3.1. Form-finding of shape-resistant structures:
Form-finding is the process of generating shapes that are in static equilibrium for a pre-defined set of boundary conditions which include internal and external loading, support conditions, element and material properties. A comparison of two similar-looking lattice roofs, the Beijing National Stadium (Bird’s Nest, Herzog and de Meuron, 2008) and the Royal Soccer Club Anderlecht roof (for Ney and Partners, 2008) – a structure for which we performed the form-finding – reveals steel quantities and associated C02 emissions of 430kg/m2 versus 130kg/m2 and 745kgCO2/m2 versus 225kgC02/m2 respectively (shown in Figure 3). This comparison clearly shows that form-finding techniques have the potential to generate structurally stable shapes that are financially and environmentally economic.
The development of numerical form-finding algorithms and tools builds on my Ph.D. research that derived beam algorithms for a form-finding technique based on dynamic relaxation. These beam and other newly developed co-planar algorithms made the design and construction of the steel and glass grid shell over the Dutch Maritime Museum possible (Ney and Partners, Amsterdam, 2011), and it has been praised for its slenderness.
In the late 17th century, the historic stone building that now houses the Dutch Maritime Museum, was an instrument and symbol of Dutch maritime power (see Figure 4). The development of the Dutch seafaring nation was closely linked to the production of sea charts and the associated sciences (particularly geometry, topography and astronomy). This building, a former warehouse, used geometry as a basis for its design and seemed particularly suitable for a museum in 1970. At the beginning of the 21st century, the building no longer met the needs of a museum. As a result, a design competition was held to cover the courtyard, as a reception area, with a translucent roof. The design brief stipulated that the new design should not damage the historic building and that any addition or change to the building’s heritage should be reversible. Laurent Ney chose the initial two-dimensional geometry for the steel/glass roof in order to tell the visitor a story about the building’s history and its close relationship to the history of the sea. At the origin of this 2D geometry lies a loxidrome map with 16 wind roses, a figure used to mark out the course for ships (see Figure 5). This geometric pattern is found on every sea chart of the 17th century, the time period the museum was built. This pattern forms the basis for the structural mesh of the proposed steel grid shell (see Figure 6). This mesh references the power of the Dutch fleet and reinstates this former admiral building as a symbolic center of the Dutch mastery of the seas. The multi-axisymmetric mesh also reinforces the monumental architecture of the 17th century building. Based on this strong contextual mesh, we used form-finding techniques and facet planarity algorithms to stir the form of the steel/glass grid shell shown in Figure 7. This realized structure has been well received and appreciated by its local community, its users and peer professionals and won the 2012 Amsterdam Architectural Prize as well as the 2012 Dutch and Belgian Steel Award. De Groene Amsterdammer writes about the joy of experiencing the cupola: “Of course, we all envy the museum’s night guard who gazes at the stars through the 1016 pieces of glass that make up the magnificent cupola designed by Laurent Ney. At least when the courtyard is not populated with adults and children, sitting on the floor eating their homemade sandwiches.” (see Figure 8)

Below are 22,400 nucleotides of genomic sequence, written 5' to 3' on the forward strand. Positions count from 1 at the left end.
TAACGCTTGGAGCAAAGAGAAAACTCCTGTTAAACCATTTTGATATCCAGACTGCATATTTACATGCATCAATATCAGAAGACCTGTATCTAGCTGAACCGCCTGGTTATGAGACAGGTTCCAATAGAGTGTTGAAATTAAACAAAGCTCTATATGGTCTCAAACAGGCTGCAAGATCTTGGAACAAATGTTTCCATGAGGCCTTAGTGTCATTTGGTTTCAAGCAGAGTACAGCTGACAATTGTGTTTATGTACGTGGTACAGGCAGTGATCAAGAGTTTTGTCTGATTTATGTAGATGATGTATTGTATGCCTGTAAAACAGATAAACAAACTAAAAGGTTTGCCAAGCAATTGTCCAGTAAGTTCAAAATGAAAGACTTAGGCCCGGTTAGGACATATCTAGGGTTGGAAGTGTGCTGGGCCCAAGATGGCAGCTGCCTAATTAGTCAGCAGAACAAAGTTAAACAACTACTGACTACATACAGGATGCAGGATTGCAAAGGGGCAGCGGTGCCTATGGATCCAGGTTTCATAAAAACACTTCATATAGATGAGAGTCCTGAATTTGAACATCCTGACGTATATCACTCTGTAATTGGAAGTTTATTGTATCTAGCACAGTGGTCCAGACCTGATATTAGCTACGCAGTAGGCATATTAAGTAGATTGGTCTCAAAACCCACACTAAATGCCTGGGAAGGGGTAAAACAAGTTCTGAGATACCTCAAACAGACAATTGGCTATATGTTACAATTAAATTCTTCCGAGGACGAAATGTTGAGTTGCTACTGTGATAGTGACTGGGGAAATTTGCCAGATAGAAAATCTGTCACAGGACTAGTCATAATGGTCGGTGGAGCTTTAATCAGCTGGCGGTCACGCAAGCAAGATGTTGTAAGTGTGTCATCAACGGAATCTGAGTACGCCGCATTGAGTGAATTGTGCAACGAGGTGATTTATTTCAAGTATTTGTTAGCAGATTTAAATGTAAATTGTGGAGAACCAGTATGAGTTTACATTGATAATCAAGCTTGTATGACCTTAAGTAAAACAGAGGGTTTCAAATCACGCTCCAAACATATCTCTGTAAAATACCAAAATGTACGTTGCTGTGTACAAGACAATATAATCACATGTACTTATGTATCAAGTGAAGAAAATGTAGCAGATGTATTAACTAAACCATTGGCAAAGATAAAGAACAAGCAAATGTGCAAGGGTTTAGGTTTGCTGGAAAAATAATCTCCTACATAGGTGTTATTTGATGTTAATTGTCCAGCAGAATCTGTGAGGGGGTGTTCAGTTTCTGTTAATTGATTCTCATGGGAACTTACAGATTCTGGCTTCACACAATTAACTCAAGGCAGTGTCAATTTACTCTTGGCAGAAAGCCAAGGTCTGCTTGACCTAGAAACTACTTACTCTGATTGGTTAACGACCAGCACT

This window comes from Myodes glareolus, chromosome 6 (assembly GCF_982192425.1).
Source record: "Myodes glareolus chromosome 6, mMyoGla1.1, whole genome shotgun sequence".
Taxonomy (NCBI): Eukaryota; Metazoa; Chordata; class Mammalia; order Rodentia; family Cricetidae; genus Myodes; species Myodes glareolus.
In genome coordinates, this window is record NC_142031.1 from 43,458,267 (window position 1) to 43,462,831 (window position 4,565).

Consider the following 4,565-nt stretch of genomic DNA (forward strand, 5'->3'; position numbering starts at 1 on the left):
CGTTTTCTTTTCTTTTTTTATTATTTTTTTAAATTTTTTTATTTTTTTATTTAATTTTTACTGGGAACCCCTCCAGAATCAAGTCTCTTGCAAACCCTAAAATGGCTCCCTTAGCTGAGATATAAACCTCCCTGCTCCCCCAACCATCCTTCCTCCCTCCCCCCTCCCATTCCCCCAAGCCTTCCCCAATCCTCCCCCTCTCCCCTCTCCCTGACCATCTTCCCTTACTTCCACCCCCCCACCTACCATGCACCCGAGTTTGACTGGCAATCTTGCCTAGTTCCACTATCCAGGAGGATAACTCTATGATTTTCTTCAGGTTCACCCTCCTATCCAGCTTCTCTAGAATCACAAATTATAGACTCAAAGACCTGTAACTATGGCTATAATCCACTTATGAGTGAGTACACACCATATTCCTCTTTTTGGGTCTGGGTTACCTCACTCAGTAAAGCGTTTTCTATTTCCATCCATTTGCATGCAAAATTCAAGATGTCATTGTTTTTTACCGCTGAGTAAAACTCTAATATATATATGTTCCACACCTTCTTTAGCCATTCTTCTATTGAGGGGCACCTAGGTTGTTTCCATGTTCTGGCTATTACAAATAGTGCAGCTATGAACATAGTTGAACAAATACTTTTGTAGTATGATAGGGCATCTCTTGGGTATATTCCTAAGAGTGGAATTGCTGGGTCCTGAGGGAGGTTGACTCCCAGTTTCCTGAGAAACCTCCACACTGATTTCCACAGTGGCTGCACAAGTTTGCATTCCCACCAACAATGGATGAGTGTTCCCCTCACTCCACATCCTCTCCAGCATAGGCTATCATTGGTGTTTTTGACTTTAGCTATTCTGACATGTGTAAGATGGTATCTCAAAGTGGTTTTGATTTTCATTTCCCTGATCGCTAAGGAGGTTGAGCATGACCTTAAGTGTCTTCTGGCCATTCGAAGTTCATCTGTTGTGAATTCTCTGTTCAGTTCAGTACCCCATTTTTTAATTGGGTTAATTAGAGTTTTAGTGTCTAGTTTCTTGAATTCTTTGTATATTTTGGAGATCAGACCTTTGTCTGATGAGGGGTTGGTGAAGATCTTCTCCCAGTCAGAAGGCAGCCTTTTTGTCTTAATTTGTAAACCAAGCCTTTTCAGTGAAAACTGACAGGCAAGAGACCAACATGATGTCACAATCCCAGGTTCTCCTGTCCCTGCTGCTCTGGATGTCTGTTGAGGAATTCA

Hard infrastructure is intended to last generations. As structural designers it is our professional and civil responsibility to improve the quality of life of the rapidly increasing urban population, to make cities more resilient and to reduce their impact on the natural environment.